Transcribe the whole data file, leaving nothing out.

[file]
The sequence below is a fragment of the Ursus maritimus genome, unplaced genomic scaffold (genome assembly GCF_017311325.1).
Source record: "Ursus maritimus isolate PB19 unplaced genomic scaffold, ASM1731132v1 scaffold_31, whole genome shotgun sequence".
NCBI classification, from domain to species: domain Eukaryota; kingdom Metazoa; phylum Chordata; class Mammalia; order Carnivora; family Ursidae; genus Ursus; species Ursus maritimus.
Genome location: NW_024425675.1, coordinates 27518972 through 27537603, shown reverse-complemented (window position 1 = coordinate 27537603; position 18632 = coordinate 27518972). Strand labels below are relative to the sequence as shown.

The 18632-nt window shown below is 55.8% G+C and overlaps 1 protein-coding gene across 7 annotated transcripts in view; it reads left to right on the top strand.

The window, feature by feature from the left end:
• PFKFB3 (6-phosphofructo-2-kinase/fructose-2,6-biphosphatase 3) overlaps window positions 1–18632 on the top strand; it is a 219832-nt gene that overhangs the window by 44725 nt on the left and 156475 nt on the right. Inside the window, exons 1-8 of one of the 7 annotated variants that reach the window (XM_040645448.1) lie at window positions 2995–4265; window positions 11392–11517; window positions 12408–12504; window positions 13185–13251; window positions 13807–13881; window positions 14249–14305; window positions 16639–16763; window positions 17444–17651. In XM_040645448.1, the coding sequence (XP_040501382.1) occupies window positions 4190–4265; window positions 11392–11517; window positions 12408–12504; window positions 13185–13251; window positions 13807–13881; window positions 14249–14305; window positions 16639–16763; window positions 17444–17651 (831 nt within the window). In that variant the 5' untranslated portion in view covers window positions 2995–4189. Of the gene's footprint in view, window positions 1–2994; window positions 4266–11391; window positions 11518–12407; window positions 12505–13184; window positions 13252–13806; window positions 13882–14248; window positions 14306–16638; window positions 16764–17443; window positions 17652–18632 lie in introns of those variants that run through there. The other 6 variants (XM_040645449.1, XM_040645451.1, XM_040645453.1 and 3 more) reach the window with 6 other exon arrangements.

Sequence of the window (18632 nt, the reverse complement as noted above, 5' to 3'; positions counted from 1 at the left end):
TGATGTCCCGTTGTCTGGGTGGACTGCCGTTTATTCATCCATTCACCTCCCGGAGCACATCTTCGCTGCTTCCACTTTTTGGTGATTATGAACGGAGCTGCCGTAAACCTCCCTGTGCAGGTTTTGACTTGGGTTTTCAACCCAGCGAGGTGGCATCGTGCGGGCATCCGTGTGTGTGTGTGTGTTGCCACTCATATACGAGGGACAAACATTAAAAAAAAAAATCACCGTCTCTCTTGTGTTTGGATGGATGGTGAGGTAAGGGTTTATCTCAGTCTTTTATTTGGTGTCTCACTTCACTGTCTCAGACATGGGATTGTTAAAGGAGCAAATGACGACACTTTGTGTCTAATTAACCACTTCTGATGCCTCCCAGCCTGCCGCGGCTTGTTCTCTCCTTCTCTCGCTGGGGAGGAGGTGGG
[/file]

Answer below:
The sequence below is a fragment of the Ursus maritimus genome, unplaced genomic scaffold (genome assembly GCF_017311325.1).
Source record: "Ursus maritimus isolate PB19 unplaced genomic scaffold, ASM1731132v1 scaffold_31, whole genome shotgun sequence".
NCBI classification, from domain to species: domain Eukaryota; kingdom Metazoa; phylum Chordata; class Mammalia; order Carnivora; family Ursidae; genus Ursus; species Ursus maritimus.
Genome location: NW_024425675.1, coordinates 27518972 through 27537603, shown reverse-complemented (window position 1 = coordinate 27537603; position 18632 = coordinate 27518972). Strand labels below are relative to the sequence as shown.

The 18632-nt window shown below is 55.8% G+C and overlaps 1 protein-coding gene across 7 annotated transcripts in view; it reads left to right on the top strand.

The window, feature by feature from the left end:
• PFKFB3 (6-phosphofructo-2-kinase/fructose-2,6-biphosphatase 3) overlaps window positions 1–18632 on the top strand; it is a 219832-nt gene that overhangs the window by 44725 nt on the left and 156475 nt on the right. Inside the window, exons 1-8 of one of the 7 annotated variants that reach the window (XM_040645448.1) lie at window positions 2995–4265; window positions 11392–11517; window positions 12408–12504; window positions 13185–13251; window positions 13807–13881; window positions 14249–14305; window positions 16639–16763; window positions 17444–17651. In XM_040645448.1, the coding sequence (XP_040501382.1) occupies window positions 4190–4265; window positions 11392–11517; window positions 12408–12504; window positions 13185–13251; window positions 13807–13881; window positions 14249–14305; window positions 16639–16763; window positions 17444–17651 (831 nt within the window). In that variant the 5' untranslated portion in view covers window positions 2995–4189. Of the gene's footprint in view, window positions 1–2994; window positions 4266–11391; window positions 11518–12407; window positions 12505–13184; window positions 13252–13806; window positions 13882–14248; window positions 14306–16638; window positions 16764–17443; window positions 17652–18632 lie in introns of those variants that run through there. The other 6 variants (XM_040645449.1, XM_040645451.1, XM_040645453.1 and 3 more) reach the window with 6 other exon arrangements.

Sequence of the window (18632 nt, the reverse complement as noted above, 5' to 3'; positions counted from 1 at the left end):
TGATGTCCCGTTGTCTGGGTGGACTGCCGTTTATTCATCCATTCACCTCCCGGAGCACATCTTCGCTGCTTCCACTTTTTGGTGATTATGAACGGAGCTGCCGTAAACCTCCCTGTGCAGGTTTTGACTTGGGTTTTCAACCCAGCGAGGTGGCATCGTGCGGGCATCCGTGTGTGTGTGTGTGTTGCCACTCATATACGAGGGACAAACATTAAAAAAAAAAATCACCGTCTCTCTTGTGTTTGGATGGATGGTGAGGTAAGGGTTTATCTCAGTCTTTTATTTGGTGTCTCACTTCACTGTCTCAGACATGGGATTGTTAAAGGAGCAAATGACGACACTTTGTGTCTAATTAACCACTTCTGATGCCTCCCAGCCTGCCGCGGCTTGTTCTCTCCTTCTCTCGCTGGGGAGGAGGTGGG